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Mockups In Cheap Materials

intjonmiller

Active Member
Active Member
#1
As I mentioned in the "What do you use to design" thread (or whatever it was called), I like to do mockups in cheap materials, sometimes affectionately known as Cardboard Aided Design. I enjoyed my drafting class in high school where I did some by hand and most in the last release of AutoCAD before it got 3D functionality. Most of my work has been in digital imaging, with a few years in construction as well, and my 2D work in Photoshop, Illustrator, Lightroom, QuarkXPress, and InDesign seem to be blocking me from getting my head around 3D design. As a result I find it easier to just mock up with cheap, easy to process materials rather than fight with the software that just isn't doing what I want. I'll get there, but I'm not there yet.

My brother-in-law uses a lot of MDF, especially melamine-faced, in his cabinet business, so I am often able to get scraps. At one point he had a stack of a couple hundred pieces of 3/16" melamine at about 18"x48" each after a massive commercial cabinet job. I won't need to go get more any time soon, as I took a couple dozen pieces home.

The beauty of this is that it is the same thickness as the hundreds of pounds of scrap A36 flat stock I have from a shop where I worked. I also have 1/2", 1", 1.5", and 2" square tubing scraps. It's very easy to make up those sizes from 1/2" and 3/4" plywood and 3/8", 1/2", 3/4", and 1" MDF scraps. When I have some scraps of those that are too small to be very useful for other things I rip them into strips that match the steel scraps I have. Then when I need it to mock up a project I don't have to set up the table saw, I just quickly cut the previously prepared "stock" to length at the miter saw.

Here's my first draft of my 2"x72" belt grinder:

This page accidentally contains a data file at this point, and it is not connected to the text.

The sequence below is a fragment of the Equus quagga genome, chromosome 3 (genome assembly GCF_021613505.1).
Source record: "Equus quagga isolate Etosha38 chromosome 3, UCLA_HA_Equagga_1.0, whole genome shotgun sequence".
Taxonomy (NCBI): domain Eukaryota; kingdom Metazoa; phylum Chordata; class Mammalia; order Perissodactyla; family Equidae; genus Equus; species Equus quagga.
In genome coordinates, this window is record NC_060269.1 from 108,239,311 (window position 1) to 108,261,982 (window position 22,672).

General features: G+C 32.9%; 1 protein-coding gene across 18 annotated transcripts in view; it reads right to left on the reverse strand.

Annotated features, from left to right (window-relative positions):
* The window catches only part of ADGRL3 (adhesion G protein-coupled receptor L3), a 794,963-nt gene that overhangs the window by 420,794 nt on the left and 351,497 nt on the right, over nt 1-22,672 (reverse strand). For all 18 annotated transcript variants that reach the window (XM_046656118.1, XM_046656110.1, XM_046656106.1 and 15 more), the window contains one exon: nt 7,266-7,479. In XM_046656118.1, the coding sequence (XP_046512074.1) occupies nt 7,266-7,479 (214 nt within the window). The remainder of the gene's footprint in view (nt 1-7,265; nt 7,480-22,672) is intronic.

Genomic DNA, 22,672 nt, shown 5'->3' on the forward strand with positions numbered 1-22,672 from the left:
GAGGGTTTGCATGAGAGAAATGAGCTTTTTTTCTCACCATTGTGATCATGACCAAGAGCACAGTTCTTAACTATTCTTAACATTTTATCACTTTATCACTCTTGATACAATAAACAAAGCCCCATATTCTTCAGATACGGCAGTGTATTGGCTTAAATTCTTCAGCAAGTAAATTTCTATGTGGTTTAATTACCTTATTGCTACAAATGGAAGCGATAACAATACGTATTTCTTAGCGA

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(The dowel section represents the gas shock I'm using for belt tension, at full extension.)

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Some of what is solid here actually represents tubing. Note how well they correspond:

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I try to do this to actual dimensions I will be using in the final build so I can just reference from this for all my cuts and layout later. I even have one corner of the base plate here designated as "Reference", with every dimension from that corner a nice easily repeatable fraction.

Mind you this is the actual build currently in progress:

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I learned enough from the mockup to change my mind about most of the design. Then I was confident enough to proceed without doing another mockup.

I don't know if this will help anyone, but hopefully it will get some ideas started/planted for a few others. :)
 

intjonmiller

Active Member
Active Member
#3
Weird. They show up fine in Tapatalk on both of my devices, but not in web view. I'll try again but I don't know if it will make any difference as I'm uploading from Tapatalk.